Doctors Without Borders/Médecins Sans Frontières (MSF) frequently publishes updates, press releases, and other forms of communication about its work in more than 60 countries around the world. See the list below for the most recent updates or search by location, topic, or year.
During the response to Zimbabwe’s cholera epidemic earlier this year, medical teams from Doctors Without Borders/Medecins Sans Frontieres (MSF) started to work in prisons across the country to treat cholera patients and prevent the spread of the deadly disease. As the four-month intervention is concluding, MSF’s project coordinator in Zimbabwe, Pip Millard, gives insight into the challenge of curbing an outbreak in penitentiaries.
MSF, already working in Lae, was able to mobilize quickly and assist the ministry of health in responding to the outbreak. Initially, an isolation ward was set up in the Angau Hospital, but when cases increased, a treatment center was constructed in the front of the hospital.
A high number of cholera cases have been found in the small city of Wasu in the first known cholera outbreak in Papua New Guinea in 50 years. Doctors Without Borders/Médecins Sans Frontières (MSF) is assisting health authorities by treating people affected by the already deadly outbreak at the local Angau hospital.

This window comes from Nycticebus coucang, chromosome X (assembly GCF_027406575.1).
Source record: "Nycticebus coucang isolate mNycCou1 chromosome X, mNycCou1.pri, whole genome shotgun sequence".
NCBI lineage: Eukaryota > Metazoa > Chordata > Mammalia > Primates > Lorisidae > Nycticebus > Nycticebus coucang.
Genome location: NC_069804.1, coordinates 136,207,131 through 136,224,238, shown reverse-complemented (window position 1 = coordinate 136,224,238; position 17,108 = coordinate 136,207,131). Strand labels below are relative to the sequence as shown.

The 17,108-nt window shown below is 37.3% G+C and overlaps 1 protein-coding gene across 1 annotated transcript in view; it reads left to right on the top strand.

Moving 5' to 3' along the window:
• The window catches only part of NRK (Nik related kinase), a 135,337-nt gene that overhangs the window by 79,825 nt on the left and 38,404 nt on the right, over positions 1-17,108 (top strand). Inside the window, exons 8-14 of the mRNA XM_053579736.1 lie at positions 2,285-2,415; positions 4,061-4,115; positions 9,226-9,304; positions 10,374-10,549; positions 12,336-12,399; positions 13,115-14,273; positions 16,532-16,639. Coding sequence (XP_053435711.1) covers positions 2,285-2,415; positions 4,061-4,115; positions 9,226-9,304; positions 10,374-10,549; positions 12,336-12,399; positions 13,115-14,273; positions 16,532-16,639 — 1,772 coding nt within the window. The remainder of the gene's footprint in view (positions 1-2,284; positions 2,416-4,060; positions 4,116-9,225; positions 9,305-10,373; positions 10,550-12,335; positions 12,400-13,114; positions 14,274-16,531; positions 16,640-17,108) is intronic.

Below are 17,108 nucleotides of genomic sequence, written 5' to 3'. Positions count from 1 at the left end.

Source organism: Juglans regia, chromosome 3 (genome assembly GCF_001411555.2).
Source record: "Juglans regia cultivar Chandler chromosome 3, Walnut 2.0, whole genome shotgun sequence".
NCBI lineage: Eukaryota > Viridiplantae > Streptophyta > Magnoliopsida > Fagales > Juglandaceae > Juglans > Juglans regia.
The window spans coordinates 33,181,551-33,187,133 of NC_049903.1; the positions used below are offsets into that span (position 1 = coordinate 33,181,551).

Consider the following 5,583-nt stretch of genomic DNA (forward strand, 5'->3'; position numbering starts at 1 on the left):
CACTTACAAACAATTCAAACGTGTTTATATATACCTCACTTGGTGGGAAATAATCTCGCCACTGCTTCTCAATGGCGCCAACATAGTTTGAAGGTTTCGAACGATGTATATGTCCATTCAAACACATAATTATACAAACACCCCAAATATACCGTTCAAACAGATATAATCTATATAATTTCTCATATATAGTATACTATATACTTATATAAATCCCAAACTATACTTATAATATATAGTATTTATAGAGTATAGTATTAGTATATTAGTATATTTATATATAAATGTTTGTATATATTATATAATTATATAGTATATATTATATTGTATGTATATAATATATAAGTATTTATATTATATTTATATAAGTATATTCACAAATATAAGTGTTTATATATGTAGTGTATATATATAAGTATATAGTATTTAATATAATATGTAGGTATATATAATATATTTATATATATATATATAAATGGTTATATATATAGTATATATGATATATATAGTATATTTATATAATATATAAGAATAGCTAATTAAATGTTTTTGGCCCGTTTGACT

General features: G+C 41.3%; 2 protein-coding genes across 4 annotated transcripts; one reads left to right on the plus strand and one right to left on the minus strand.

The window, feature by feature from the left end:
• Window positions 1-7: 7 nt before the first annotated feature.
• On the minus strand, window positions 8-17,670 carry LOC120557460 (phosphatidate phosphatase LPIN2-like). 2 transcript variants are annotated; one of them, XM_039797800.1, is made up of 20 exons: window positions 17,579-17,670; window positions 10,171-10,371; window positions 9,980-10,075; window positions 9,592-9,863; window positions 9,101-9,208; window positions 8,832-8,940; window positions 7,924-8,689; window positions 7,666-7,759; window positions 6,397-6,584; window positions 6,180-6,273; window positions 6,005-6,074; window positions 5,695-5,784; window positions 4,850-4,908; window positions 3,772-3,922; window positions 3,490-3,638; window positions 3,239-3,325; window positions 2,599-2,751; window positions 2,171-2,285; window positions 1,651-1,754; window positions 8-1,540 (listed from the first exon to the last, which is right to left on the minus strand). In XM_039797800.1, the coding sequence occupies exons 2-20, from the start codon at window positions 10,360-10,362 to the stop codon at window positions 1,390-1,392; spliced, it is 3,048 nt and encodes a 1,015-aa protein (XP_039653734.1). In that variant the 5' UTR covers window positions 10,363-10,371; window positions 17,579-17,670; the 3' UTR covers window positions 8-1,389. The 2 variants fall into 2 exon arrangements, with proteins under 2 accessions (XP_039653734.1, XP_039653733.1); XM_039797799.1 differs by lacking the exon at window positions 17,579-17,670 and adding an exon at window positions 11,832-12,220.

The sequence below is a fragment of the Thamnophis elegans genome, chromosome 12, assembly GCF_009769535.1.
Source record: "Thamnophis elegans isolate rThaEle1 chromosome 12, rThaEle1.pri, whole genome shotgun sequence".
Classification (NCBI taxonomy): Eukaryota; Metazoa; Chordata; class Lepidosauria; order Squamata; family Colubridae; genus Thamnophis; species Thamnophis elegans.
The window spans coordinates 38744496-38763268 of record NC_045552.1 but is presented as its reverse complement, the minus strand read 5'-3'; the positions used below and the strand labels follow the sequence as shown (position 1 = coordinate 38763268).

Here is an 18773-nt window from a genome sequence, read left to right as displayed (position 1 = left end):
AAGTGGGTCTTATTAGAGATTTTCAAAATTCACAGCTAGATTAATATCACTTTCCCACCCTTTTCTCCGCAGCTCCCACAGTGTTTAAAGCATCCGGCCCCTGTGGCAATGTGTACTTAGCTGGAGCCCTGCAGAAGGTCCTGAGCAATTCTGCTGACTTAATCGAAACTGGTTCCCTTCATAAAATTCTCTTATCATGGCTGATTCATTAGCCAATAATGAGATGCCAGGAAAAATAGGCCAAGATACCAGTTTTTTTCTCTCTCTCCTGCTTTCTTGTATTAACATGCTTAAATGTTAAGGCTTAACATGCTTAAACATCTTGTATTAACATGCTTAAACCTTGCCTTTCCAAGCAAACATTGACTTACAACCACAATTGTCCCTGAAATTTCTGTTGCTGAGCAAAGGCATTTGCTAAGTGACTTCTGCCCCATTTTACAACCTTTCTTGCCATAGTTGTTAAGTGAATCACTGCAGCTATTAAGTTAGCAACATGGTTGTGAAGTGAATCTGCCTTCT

In Murwira Clinic, southeastern Zimbabwe, Dennis Taronga is receiving antiretroviral (ARV) therapy with the help of MSF. Taronga, a husband and father of three who used to work as a builder, contracted cholera in January 2009 in the historic cholera outbreak that infected nearly 100,000 people and left thousands dead. This is his story.
In February, MSF released the report “Beyond Cholera: Zimbabwe’s Worsening Crisis” to draw attention to the humanitarian crisis ravaging Zimbabwe, most visibly expressed by the unprecedented cholera outbreak, which claimed thousands of lives. Now, six months later, the cholera has died down and the new unity government has been in charge for half a year. What has changed? MSF’s head of mission in Zimbabwe, Rian van de Braak, answered questions about the current situation.
MSF has treated nearly 56,000 patients for cholera since the outbreak began in August 2008. The cholera epidemic in Zimbabwe is still far from being over, and MSF is finding increasing numbers of cholera patients in Harare for the third week in a row.
Dealing with cholera is different than other emergencies I have worked on. It was the speed of it that made it so different. When you enter an area with many people sick from cholera or a clinic completely overloaded with cholera patients, you know lives will soon be lost.